Illness is something that all of us experience at some time in our life. Sometimes it’s temporary, or sometimes it ends up defining the way we live our lives. But for such a universal experience, it’s one that’s often explored in arts and culture by people who have a reductive view of what it means to be ill. CORPUS: A Comic Anthology of Bodily Ailments is here to change that, as “an anthology about illness, both mental and physical, in any form as well as healthcare experiences.”
Curated and edited by Nadia Shammas, it was inspired by her experiences with type 1 diabetes. “I was diagnosed when I was six years old. I’ve been a voracious reader my whole life, but in that time I only discovered one book that had a diabetic main character that accurately depicted the experience of living with the disease,” Shammas told me as I chatted to some of the creators to celebrate the launch of the Kickstarter.
The roster of creators features some of the most exciting names in comics, and each came to the anthology for different reasons. For Stephanie Cannon, there was something about the universality of the topic that drew her to submitting to the anthology. “The subject matter piqued my interest because I felt as though it was offering to give a voice to so many who have suffered from any type of illness, in any form. Most of us have either suffered from an illness ourselves or have had a loved one who has experienced some type of illness, whether that be a physical or mental illness,” Cannon explained. For Matthew Erman, there was a pressing intimacy with the topic. “My family has a history of mental illness. Some of my extended family have been diagnosed with schizophrenia, and I was recently diagnosed with depression. Not that that gives me the right to tell a story in Nadia’s book, but I’ve always been interested in exploring these things,” Erman told me.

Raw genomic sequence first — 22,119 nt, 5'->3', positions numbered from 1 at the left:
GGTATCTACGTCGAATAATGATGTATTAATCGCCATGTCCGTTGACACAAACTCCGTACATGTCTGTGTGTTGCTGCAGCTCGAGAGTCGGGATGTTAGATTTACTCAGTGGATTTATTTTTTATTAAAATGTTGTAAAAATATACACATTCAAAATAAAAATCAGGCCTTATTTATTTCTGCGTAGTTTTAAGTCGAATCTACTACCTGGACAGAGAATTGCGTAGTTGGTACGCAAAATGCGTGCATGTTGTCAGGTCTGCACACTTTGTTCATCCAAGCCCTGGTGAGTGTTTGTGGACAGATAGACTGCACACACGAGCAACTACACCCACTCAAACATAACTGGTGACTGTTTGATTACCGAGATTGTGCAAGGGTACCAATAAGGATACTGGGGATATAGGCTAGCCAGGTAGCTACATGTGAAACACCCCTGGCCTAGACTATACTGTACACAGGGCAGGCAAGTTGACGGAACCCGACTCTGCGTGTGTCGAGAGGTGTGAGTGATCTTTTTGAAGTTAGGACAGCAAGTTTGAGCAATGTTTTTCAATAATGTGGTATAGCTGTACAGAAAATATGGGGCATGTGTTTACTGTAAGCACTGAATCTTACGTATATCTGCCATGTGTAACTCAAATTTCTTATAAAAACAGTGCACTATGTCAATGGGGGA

Vita Ayala was immediately interested, saying, “Nadia initially told me about the project, and it sounded intense and important. I think Nadia’s passion, coupled with the opportunity to explore such a personal topic, really made me excited to take part.” For Elaine Will, CORPUS was a chance to create the kind of story that they enjoyed. “I’m very interested in reading and telling ‘graphic medicine’ stories. I think they’re all deeply important stories that need to be heard, in order to bring readers towards a greater understanding of various types of illness, and to connect with others who’ve experienced illness,” Will said passionately.